ST. PAUL, Minn. -- It's a debate over a Civil War era clause in the U.S. Constitution that bars anyone who supported an insurrection from holding office.
To many. this issue sounded theoretical until last week when the Minnesota Supreme Court decided to hold a hearing on a bi-partisan lawsuit on Nov. 2.
Tucked into the 14th Amendment is Section 3, which says anyone who has "previously taken an oath" to the constitution and then "engaged in insurrection or rebellion," "or given aid or comfort," can't be president or vice president, or hold any office, in the United States.
Groups are using the clause to challenge former President Donald Trump's presence on state ballots.
The lawsuit could knock Trump off the ballot for Minnesota's Super Tuesday primary on March 5, 2024.
Former State Supreme Court Justice Paul Anderson, a Republican, is among those supporting the lawsuit.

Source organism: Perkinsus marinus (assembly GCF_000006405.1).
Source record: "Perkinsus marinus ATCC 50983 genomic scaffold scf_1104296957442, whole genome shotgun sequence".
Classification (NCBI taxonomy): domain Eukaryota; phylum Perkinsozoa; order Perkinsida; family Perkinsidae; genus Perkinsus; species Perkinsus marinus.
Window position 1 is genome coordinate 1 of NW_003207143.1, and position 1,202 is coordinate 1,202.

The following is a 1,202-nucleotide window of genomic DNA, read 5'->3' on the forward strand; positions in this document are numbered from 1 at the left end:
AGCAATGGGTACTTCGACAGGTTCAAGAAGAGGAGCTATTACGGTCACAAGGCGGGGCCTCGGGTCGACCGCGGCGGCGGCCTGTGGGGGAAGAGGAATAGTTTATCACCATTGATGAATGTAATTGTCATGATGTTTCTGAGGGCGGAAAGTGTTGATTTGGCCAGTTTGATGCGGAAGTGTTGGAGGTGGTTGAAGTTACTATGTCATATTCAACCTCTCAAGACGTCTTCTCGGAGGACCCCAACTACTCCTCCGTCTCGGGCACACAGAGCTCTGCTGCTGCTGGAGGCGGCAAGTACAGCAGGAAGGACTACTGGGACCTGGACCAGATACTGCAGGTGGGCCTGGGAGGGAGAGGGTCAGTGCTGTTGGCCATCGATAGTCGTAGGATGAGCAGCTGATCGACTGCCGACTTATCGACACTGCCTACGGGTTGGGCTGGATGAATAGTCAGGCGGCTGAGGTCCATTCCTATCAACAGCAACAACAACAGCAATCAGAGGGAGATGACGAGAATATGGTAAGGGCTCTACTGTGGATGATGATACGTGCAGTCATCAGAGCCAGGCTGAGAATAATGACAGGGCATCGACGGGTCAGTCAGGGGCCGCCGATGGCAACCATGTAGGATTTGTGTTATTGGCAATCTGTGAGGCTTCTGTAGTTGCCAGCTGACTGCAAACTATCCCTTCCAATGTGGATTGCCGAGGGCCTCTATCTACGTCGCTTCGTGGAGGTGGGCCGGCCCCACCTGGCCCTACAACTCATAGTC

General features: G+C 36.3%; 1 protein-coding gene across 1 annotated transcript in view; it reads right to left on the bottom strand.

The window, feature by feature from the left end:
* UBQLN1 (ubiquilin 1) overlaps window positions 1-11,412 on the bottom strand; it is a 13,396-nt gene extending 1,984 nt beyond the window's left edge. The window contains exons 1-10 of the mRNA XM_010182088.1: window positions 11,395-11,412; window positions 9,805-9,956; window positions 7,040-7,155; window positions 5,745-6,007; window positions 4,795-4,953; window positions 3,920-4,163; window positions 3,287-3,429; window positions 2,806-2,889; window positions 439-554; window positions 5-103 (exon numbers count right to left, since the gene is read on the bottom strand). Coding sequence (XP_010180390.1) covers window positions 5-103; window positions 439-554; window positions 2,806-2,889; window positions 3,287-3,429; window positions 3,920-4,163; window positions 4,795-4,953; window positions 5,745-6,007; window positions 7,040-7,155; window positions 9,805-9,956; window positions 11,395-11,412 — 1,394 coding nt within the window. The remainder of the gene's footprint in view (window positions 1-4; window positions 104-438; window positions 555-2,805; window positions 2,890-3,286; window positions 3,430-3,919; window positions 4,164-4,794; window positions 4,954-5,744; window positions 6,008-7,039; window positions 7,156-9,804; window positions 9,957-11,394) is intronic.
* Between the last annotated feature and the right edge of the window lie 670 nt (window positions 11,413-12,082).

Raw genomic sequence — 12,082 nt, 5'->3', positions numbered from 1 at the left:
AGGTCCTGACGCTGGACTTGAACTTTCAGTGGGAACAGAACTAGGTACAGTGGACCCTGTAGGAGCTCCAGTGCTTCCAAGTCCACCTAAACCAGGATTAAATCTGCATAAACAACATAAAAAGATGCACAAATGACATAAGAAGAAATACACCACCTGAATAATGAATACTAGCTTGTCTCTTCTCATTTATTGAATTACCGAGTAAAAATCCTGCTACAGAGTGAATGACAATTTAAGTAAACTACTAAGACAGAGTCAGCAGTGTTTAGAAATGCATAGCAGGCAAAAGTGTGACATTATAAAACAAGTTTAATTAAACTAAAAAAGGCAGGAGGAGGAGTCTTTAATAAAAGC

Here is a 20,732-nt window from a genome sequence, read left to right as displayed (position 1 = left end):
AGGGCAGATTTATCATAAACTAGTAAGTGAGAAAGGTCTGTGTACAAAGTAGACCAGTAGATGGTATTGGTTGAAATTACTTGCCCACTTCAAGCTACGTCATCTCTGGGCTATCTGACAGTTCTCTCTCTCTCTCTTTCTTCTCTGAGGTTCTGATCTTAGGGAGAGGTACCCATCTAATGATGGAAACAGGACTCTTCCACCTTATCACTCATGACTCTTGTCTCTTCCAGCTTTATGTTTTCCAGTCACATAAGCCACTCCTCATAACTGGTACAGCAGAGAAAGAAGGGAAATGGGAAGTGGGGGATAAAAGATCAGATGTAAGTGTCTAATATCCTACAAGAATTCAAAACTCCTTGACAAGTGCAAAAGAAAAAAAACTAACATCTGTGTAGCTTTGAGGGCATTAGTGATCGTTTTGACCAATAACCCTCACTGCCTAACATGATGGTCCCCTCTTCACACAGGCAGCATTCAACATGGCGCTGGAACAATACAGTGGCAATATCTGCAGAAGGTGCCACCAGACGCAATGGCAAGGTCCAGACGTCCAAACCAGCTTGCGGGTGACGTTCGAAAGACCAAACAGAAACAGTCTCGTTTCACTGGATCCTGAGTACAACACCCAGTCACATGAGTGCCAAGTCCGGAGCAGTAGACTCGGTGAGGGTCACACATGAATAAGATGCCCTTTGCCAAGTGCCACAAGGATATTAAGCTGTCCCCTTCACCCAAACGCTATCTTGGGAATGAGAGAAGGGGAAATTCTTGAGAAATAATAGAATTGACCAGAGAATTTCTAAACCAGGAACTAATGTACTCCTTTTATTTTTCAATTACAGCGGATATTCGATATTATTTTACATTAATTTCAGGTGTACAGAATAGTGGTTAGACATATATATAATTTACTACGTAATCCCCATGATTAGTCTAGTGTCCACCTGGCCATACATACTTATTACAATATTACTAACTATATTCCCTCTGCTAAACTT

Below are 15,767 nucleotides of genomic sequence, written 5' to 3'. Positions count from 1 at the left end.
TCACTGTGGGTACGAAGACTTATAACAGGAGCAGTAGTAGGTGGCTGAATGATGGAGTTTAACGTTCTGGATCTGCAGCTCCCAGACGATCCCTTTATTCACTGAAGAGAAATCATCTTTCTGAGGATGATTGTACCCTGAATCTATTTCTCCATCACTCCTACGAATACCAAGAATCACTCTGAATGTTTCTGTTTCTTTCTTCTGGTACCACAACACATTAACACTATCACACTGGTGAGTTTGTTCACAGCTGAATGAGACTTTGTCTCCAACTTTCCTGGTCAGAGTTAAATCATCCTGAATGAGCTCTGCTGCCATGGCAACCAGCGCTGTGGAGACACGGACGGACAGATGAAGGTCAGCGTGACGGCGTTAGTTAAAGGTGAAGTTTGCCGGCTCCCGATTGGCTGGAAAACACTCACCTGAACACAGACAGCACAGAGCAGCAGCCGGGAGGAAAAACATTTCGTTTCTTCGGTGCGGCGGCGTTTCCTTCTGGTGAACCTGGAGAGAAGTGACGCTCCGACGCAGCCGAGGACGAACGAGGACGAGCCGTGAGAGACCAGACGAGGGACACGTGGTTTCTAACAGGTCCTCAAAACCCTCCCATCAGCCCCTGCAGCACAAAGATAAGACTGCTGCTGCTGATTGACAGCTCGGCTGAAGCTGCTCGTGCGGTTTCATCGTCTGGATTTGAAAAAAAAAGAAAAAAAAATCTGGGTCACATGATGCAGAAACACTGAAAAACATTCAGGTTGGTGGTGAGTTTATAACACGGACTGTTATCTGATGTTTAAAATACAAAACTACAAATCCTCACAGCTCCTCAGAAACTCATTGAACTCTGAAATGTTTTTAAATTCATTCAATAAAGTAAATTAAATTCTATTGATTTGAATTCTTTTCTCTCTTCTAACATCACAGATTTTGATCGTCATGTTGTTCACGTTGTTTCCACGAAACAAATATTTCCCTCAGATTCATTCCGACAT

"I don't think he has followed his oath and the constitution," Anderson said. "He has, by his actions, disqualified himself from running for office."
Hamline University and University of Minnesota Constitutional Law Professor David Schultz thinks it will be hard to disqualify Trump.
"Basically convince the court to say that even though Trump has not been convicted of anything yet," Schultz said. "There still is authority for the court to declare that he is an insurrectionist and therefore can be thrown off the ballot."
Esme Murphy asked Abou Amara, a Democratic consultant and attorney, if Trump's pending legal cases will have any impact on this hearing.
"The 14th Amendment doesn't require that you be convicted of insurrection," Amara said. "Remember, it was passed at a time when the Civil War was happening. There were lots of folks who never were prosecuted."
Meanwhile, Preya Samsundar, a Republican consultant, told Murphy she believes it's all political.
"We're talking about a former sitting president of the United States who's running for re-election, who is now being told he may or may not be allowed on the ballot because some folks don't like the policies that he did," Samsundar said.
NOTE: Below is a preview of Talking Points presented on "The 4."
Stay tuned to WCCO for continuing coverage as this issue heads to the Minnesota Supreme Court.
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